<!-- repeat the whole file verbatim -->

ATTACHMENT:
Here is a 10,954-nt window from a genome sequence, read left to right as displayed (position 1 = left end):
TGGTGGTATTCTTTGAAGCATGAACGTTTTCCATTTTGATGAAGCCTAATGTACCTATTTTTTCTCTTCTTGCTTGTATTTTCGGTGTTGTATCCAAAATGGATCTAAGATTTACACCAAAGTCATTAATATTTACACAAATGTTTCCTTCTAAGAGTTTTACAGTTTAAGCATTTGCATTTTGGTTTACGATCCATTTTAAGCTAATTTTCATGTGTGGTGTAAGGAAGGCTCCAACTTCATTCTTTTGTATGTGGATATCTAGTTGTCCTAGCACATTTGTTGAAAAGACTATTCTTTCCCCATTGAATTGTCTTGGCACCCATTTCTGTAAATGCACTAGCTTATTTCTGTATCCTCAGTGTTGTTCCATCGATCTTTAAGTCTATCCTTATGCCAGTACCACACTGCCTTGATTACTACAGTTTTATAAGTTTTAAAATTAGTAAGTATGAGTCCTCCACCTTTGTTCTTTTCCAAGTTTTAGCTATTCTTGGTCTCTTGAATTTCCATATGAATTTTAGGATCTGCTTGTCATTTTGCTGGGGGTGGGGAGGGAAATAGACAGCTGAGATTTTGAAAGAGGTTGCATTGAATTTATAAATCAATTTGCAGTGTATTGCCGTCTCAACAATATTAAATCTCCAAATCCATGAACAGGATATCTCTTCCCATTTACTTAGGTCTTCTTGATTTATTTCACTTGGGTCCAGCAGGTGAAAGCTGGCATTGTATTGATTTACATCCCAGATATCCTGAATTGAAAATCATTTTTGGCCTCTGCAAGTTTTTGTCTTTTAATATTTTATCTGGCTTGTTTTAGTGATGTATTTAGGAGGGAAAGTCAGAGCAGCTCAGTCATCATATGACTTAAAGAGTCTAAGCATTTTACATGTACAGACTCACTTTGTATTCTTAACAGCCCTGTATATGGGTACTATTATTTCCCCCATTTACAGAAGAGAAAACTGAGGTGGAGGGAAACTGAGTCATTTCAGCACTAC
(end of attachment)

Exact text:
Here is a 10,954-nt window from a genome sequence, read left to right as displayed (position 1 = left end):
TGGTGGTATTCTTTGAAGCATGAACGTTTTCCATTTTGATGAAGCCTAATGTACCTATTTTTTCTCTTCTTGCTTGTATTTTCGGTGTTGTATCCAAAATGGATCTAAGATTTACACCAAAGTCATTAATATTTACACAAATGTTTCCTTCTAAGAGTTTTACAGTTTAAGCATTTGCATTTTGGTTTACGATCCATTTTAAGCTAATTTTCATGTGTGGTGTAAGGAAGGCTCCAACTTCATTCTTTTGTATGTGGATATCTAGTTGTCCTAGCACATTTGTTGAAAAGACTATTCTTTCCCCATTGAATTGTCTTGGCACCCATTTCTGTAAATGCACTAGCTTATTTCTGTATCCTCAGTGTTGTTCCATCGATCTTTAAGTCTATCCTTATGCCAGTACCACACTGCCTTGATTACTACAGTTTTATAAGTTTTAAAATTAGTAAGTATGAGTCCTCCACCTTTGTTCTTTTCCAAGTTTTAGCTATTCTTGGTCTCTTGAATTTCCATATGAATTTTAGGATCTGCTTGTCATTTTGCTGGGGGTGGGGAGGGAAATAGACAGCTGAGATTTTGAAAGAGGTTGCATTGAATTTATAAATCAATTTGCAGTGTATTGCCGTCTCAACAATATTAAATCTCCAAATCCATGAACAGGATATCTCTTCCCATTTACTTAGGTCTTCTTGATTTATTTCACTTGGGTCCAGCAGGTGAAAGCTGGCATTGTATTGATTTACATCCCAGATATCCTGAATTGAAAATCATTTTTGGCCTCTGCAAGTTTTTGTCTTTTAATATTTTATCTGGCTTGTTTTAGTGATGTATTTAGGAGGGAAAGTCAGAGCAGCTCAGTCATCATATGACTTAAAGAGTCTAAGCATTTTACATGTACAGACTCACTTTGTATTCTTAACAGCCCTGTATATGGGTACTATTATTTCCCCCATTTACAGAAGAGAAAACTGAGGTGGAGGGAAACTGAGTCATTTCAGCACTAC